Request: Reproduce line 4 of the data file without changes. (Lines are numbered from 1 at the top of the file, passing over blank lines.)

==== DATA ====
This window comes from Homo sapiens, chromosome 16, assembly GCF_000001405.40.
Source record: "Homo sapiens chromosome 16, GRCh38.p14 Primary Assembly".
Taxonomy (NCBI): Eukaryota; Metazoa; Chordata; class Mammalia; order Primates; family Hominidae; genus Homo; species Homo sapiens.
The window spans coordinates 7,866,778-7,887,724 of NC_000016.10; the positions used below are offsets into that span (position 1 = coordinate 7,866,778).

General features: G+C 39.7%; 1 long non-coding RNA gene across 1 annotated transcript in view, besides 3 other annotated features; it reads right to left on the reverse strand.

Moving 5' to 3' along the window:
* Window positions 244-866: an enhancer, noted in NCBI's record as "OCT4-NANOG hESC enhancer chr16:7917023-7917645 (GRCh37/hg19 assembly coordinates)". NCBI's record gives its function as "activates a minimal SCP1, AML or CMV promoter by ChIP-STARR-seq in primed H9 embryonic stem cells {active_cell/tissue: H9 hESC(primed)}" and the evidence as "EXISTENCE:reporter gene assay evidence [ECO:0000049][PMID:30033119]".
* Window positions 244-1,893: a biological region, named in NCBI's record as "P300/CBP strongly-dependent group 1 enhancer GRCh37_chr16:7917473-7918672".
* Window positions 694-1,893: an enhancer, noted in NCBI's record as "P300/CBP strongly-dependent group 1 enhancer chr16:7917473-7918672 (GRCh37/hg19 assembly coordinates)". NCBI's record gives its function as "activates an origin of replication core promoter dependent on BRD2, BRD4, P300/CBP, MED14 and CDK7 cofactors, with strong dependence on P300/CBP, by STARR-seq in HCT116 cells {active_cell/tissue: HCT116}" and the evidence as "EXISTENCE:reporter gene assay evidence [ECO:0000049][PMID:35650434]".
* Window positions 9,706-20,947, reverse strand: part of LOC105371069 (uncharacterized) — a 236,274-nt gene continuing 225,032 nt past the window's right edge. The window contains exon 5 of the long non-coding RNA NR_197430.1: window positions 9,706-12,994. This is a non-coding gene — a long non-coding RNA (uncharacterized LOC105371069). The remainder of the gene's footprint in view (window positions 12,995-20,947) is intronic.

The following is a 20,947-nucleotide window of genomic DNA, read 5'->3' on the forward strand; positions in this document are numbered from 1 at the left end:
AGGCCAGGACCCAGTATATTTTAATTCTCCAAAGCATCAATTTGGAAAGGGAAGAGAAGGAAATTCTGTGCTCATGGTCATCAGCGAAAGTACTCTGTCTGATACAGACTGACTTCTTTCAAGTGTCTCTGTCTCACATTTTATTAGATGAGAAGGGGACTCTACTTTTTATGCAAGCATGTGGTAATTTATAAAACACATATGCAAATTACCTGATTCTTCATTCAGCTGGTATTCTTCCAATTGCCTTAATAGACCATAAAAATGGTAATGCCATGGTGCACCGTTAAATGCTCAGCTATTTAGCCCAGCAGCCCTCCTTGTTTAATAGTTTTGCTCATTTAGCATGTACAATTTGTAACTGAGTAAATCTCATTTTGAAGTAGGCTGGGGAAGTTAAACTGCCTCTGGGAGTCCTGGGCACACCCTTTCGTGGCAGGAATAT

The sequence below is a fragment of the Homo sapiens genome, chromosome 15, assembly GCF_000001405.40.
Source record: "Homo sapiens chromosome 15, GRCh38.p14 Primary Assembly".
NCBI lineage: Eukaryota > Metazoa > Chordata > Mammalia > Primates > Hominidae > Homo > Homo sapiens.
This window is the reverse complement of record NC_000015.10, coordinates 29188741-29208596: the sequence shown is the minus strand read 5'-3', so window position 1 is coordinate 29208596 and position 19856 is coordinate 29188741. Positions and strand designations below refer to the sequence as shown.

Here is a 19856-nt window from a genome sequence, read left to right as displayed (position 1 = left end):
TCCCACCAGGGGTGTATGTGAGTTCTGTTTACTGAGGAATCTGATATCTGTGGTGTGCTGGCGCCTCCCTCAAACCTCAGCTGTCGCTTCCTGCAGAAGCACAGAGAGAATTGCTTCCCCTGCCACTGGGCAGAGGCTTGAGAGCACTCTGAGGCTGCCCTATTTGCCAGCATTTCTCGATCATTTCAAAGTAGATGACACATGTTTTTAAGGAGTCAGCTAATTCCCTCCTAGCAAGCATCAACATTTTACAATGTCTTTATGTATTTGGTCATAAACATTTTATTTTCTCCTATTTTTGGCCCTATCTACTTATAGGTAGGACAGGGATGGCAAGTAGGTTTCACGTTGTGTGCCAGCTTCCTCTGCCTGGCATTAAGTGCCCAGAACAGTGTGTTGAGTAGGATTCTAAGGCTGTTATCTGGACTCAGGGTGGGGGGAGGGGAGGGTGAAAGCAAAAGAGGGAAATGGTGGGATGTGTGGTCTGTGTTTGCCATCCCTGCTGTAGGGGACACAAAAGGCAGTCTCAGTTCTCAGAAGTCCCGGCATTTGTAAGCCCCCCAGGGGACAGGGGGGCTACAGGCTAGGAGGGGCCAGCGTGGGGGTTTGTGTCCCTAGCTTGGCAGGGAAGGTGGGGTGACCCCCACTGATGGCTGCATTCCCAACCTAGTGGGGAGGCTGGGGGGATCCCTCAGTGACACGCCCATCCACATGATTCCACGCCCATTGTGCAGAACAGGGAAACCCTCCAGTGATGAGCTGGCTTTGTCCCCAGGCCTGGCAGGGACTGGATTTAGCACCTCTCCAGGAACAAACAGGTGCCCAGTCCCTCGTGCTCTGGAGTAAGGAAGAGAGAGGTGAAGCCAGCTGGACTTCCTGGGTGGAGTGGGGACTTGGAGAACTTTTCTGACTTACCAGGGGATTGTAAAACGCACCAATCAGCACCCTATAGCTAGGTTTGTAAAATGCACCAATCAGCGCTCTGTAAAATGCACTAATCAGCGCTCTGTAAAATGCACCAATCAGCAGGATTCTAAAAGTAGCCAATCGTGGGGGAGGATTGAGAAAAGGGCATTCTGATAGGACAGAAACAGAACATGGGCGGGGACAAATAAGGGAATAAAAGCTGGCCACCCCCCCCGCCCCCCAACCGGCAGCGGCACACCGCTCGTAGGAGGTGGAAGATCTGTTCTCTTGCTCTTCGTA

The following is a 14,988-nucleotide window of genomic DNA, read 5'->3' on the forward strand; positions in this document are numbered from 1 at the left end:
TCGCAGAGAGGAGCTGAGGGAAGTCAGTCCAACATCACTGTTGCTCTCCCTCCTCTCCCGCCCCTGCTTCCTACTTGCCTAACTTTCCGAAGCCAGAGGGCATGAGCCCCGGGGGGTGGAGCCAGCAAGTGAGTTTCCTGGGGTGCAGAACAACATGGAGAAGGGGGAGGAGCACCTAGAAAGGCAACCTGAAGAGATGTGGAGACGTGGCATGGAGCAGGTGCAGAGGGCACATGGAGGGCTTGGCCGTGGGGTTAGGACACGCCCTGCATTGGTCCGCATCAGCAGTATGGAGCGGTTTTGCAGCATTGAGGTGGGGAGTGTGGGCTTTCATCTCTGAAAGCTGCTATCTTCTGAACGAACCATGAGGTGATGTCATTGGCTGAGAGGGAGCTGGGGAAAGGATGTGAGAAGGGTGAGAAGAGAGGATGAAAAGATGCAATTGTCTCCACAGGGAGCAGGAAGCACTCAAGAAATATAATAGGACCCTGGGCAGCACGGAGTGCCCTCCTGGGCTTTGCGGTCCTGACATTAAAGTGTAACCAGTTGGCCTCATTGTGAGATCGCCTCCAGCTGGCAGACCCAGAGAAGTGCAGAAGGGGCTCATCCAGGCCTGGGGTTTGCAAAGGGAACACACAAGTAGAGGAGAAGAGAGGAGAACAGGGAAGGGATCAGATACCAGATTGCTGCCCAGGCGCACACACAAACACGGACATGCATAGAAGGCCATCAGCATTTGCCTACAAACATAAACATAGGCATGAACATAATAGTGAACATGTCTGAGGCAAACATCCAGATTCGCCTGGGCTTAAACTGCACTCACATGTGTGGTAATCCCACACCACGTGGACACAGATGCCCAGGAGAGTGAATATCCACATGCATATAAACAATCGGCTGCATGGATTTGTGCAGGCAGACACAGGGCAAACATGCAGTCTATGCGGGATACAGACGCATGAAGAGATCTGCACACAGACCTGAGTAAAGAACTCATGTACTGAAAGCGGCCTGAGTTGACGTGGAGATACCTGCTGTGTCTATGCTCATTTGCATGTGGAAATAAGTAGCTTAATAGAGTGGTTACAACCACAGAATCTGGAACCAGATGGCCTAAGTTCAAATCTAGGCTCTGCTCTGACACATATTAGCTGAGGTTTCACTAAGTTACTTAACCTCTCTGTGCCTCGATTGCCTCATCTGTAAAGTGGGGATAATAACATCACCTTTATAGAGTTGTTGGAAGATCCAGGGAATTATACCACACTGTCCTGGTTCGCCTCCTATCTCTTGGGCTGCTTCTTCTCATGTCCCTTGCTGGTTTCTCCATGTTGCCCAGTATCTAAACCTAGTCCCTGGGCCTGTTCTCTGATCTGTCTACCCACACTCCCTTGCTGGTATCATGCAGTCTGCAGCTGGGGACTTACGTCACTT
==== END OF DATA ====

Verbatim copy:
The window spans coordinates 7,866,778-7,887,724 of NC_000016.10; the positions used below are offsets into that span (position 1 = coordinate 7,866,778).